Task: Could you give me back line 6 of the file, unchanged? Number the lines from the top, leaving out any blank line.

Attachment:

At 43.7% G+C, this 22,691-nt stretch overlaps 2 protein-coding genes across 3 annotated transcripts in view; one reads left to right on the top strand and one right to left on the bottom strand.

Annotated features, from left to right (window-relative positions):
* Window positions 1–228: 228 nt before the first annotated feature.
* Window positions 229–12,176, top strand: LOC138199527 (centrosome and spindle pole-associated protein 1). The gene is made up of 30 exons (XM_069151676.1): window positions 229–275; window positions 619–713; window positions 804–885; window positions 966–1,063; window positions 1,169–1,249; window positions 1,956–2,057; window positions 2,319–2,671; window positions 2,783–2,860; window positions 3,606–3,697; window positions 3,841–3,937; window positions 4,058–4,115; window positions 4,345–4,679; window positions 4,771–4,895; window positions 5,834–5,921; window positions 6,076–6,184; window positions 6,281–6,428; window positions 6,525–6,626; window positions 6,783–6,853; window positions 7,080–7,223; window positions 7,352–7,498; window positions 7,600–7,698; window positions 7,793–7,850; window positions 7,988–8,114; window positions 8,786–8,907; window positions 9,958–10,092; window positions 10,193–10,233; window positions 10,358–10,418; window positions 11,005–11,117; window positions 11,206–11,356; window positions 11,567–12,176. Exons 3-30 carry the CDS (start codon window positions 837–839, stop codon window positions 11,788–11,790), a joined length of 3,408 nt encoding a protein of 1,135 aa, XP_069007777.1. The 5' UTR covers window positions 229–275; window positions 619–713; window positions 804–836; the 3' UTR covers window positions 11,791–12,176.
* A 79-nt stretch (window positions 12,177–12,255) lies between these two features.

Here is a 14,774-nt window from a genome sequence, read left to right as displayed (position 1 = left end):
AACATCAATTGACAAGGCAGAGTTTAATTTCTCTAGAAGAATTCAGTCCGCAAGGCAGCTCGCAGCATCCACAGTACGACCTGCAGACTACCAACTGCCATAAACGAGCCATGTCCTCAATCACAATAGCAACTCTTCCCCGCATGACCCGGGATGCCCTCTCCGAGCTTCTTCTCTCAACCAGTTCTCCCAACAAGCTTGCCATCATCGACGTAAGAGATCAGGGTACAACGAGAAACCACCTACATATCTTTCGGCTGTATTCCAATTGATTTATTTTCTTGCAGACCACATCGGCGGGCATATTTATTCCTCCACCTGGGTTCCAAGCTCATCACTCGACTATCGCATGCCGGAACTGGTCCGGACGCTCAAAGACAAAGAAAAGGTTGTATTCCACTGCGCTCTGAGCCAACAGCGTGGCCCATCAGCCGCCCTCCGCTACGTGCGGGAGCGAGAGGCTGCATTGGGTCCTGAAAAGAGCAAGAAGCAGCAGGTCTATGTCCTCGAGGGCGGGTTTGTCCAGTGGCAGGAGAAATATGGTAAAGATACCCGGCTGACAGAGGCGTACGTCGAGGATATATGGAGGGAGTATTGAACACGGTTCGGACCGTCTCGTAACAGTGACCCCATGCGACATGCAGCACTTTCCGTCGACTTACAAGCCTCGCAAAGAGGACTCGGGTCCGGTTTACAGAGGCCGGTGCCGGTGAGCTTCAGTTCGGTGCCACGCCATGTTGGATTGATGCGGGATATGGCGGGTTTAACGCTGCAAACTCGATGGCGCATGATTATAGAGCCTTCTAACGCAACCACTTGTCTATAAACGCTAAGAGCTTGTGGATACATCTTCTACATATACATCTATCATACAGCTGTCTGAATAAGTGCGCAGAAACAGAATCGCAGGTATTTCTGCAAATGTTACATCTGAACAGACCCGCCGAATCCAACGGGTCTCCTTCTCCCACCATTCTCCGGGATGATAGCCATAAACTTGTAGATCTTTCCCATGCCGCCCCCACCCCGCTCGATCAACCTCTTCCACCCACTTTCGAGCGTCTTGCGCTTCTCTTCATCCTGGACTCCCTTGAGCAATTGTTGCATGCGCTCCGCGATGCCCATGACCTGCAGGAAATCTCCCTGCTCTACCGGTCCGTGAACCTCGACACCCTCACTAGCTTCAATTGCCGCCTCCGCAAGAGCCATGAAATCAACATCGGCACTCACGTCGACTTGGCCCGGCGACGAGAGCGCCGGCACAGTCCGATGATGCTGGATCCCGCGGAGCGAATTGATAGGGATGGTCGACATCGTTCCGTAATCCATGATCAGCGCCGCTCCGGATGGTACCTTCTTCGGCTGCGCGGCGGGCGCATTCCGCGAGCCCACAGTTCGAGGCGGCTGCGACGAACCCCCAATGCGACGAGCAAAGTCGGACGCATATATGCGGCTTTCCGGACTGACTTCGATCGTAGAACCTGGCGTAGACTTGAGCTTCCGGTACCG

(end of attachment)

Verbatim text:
Here is a 14,774-nt window from a genome sequence, read left to right as displayed (position 1 = left end):